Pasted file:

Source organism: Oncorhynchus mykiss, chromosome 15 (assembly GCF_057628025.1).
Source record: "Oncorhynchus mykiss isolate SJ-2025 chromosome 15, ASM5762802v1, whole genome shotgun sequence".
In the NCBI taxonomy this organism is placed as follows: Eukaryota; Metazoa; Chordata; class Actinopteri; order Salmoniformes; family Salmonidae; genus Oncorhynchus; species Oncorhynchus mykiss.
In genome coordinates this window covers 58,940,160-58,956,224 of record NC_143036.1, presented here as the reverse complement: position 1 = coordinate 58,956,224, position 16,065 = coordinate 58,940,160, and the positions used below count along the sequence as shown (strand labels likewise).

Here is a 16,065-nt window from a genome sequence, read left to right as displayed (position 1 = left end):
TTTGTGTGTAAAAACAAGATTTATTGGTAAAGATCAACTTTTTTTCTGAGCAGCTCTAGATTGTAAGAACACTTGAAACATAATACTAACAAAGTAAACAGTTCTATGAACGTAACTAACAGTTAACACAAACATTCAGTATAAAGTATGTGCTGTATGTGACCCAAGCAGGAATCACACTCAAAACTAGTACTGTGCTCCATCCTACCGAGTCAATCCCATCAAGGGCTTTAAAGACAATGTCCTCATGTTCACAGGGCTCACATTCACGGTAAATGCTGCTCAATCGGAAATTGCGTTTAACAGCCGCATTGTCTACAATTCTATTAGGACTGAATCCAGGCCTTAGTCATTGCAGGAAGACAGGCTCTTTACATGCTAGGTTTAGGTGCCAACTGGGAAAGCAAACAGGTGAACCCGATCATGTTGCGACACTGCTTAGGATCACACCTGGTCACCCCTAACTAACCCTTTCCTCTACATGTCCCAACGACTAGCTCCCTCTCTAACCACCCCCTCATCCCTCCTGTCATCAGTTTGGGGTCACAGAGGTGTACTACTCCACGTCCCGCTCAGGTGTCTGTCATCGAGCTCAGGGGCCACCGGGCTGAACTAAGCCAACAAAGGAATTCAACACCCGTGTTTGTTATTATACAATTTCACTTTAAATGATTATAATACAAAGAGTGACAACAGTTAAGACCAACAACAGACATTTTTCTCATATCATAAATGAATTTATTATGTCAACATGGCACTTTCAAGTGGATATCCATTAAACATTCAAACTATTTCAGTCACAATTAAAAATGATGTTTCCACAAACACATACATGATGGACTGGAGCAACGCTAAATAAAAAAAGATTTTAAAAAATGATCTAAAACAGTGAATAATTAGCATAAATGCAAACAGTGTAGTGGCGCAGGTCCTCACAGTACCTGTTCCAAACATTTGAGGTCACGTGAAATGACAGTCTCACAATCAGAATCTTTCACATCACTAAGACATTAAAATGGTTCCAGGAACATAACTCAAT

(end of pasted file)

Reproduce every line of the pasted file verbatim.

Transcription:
Source organism: Oncorhynchus mykiss, chromosome 15 (assembly GCF_057628025.1).
Source record: "Oncorhynchus mykiss isolate SJ-2025 chromosome 15, ASM5762802v1, whole genome shotgun sequence".
In the NCBI taxonomy this organism is placed as follows: Eukaryota; Metazoa; Chordata; class Actinopteri; order Salmoniformes; family Salmonidae; genus Oncorhynchus; species Oncorhynchus mykiss.
In genome coordinates this window covers 58,940,160-58,956,224 of record NC_143036.1, presented here as the reverse complement: position 1 = coordinate 58,956,224, position 16,065 = coordinate 58,940,160, and the positions used below count along the sequence as shown (strand labels likewise).

Here is a 16,065-nt window from a genome sequence, read left to right as displayed (position 1 = left end):
TTTGTGTGTAAAAACAAGATTTATTGGTAAAGATCAACTTTTTTTCTGAGCAGCTCTAGATTGTAAGAACACTTGAAACATAATACTAACAAAGTAAACAGTTCTATGAACGTAACTAACAGTTAACACAAACATTCAGTATAAAGTATGTGCTGTATGTGACCCAAGCAGGAATCACACTCAAAACTAGTACTGTGCTCCATCCTACCGAGTCAATCCCATCAAGGGCTTTAAAGACAATGTCCTCATGTTCACAGGGCTCACATTCACGGTAAATGCTGCTCAATCGGAAATTGCGTTTAACAGCCGCATTGTCTACAATTCTATTAGGACTGAATCCAGGCCTTAGTCATTGCAGGAAGACAGGCTCTTTACATGCTAGGTTTAGGTGCCAACTGGGAAAGCAAACAGGTGAACCCGATCATGTTGCGACACTGCTTAGGATCACACCTGGTCACCCCTAACTAACCCTTTCCTCTACATGTCCCAACGACTAGCTCCCTCTCTAACCACCCCCTCATCCCTCCTGTCATCAGTTTGGGGTCACAGAGGTGTACTACTCCACGTCCCGCTCAGGTGTCTGTCATCGAGCTCAGGGGCCACCGGGCTGAACTAAGCCAACAAAGGAATTCAACACCCGTGTTTGTTATTATACAATTTCACTTTAAATGATTATAATACAAAGAGTGACAACAGTTAAGACCAACAACAGACATTTTTCTCATATCATAAATGAATTTATTATGTCAACATGGCACTTTCAAGTGGATATCCATTAAACATTCAAACTATTTCAGTCACAATTAAAAATGATGTTTCCACAAACACATACATGATGGACTGGAGCAACGCTAAATAAAAAAAGATTTTAAAAAATGATCTAAAACAGTGAATAATTAGCATAAATGCAAACAGTGTAGTGGCGCAGGTCCTCACAGTACCTGTTCCAAACATTTGAGGTCACGTGAAATGACAGTCTCACAATCAGAATCTTTCACATCACTAAGACATTAAAATGGTTCCAGGAACATAACTCAAT